1910 –The USFS faced a devastating series of forest fires in Idaho, Montana, and Washington referred to as the Big Blowup. This led to new USFS fire prevention and suppression policies and the development of new ways to forecast fire behavior, inform citizens about fire prevention, extinguish the flames, and provide federal aid to state and private landowners for fire protection.
1913 – Hallie Daggett became the first female fire lookout in the Forest Service, spending 15 years working at the Eddy Gulch fire tower on the Klamath National Forest.
1915 – The Forest Service built the first lookout tower atop Mt. Hood, Oregon, at 11,200 feet. From the lookouts, fire detection was aided by an invention developed by forester William Bushnell Osborne, Jr. The Osborne Firefinder allows lookouts to accurately pinpoint the geographic location of forest fires. Its use quickly spread throughout the USFS and is still in production today.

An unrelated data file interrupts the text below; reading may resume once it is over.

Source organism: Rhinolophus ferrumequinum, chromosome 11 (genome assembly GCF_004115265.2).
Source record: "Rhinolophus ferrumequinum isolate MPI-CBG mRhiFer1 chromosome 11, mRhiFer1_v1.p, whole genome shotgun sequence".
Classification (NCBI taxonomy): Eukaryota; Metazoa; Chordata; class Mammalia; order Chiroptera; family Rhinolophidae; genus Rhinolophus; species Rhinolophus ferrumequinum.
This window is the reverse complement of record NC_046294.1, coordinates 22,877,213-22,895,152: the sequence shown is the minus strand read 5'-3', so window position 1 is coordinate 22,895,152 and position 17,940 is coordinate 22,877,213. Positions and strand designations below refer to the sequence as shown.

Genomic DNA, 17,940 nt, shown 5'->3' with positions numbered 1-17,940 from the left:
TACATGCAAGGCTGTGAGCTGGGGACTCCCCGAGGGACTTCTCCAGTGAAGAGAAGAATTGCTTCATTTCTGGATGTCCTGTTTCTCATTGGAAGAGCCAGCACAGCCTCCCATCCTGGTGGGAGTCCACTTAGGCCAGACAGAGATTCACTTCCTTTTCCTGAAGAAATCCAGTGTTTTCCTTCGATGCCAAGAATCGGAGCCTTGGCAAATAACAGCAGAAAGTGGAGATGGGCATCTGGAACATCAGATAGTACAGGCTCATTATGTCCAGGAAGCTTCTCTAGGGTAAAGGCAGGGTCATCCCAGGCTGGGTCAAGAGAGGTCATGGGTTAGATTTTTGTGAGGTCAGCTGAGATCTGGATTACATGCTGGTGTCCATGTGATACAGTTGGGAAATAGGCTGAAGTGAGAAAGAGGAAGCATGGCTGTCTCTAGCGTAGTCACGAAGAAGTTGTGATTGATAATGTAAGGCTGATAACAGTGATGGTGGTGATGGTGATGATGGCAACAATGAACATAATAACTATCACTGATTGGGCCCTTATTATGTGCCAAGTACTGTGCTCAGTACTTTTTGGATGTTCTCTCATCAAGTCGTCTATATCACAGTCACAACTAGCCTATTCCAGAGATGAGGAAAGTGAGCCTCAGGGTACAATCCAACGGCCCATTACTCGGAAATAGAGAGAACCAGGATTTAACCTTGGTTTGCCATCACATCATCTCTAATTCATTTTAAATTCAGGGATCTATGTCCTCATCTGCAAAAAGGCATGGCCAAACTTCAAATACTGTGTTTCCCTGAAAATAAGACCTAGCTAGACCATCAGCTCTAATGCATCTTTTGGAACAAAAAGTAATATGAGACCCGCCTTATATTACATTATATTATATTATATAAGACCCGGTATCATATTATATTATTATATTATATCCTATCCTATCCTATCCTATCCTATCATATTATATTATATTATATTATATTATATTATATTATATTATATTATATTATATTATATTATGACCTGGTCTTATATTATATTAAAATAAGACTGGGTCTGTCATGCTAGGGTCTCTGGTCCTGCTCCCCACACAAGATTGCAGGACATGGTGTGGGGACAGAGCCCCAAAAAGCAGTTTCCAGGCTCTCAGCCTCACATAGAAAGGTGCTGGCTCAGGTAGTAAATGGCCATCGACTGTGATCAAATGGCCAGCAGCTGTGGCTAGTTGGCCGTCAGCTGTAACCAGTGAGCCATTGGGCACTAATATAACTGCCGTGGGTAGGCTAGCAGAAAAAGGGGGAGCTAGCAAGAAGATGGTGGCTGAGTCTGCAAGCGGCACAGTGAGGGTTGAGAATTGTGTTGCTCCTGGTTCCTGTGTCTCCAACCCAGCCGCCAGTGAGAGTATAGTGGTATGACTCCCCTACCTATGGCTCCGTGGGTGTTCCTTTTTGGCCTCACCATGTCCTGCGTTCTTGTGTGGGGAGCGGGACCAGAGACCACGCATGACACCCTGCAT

1920’s – The national fire danger rating system began with the research of Harry T. Gisborne, the first USFS scientist to focus on estimating the probability of forest fire occurrence before a blaze ever begins. The agency considers him the "first true specialist in forest fire research in the nation.” During his career, he devised many instruments to gain information about forest fires, their hazards, prediction, and prevention. Gisborne died while hiking to inspect the site of the Mann Gulch fire in Montana on November 9, 1949.
1924 – A unique beauty of the Gila National Forest is its wilderness. The Gila Wilderness was established as the first designated wilderness in the country.
1935 – The Aerial Fire Control Experimental Project was created to fund experiments in the use of water and chemical bombs for fire suppression. In 1939, the project's focus was switched to parachute jumping. The first operational use of USFS smokejumpers was on the Nez Perce-Clear Water National Forest in Idaho in 1940.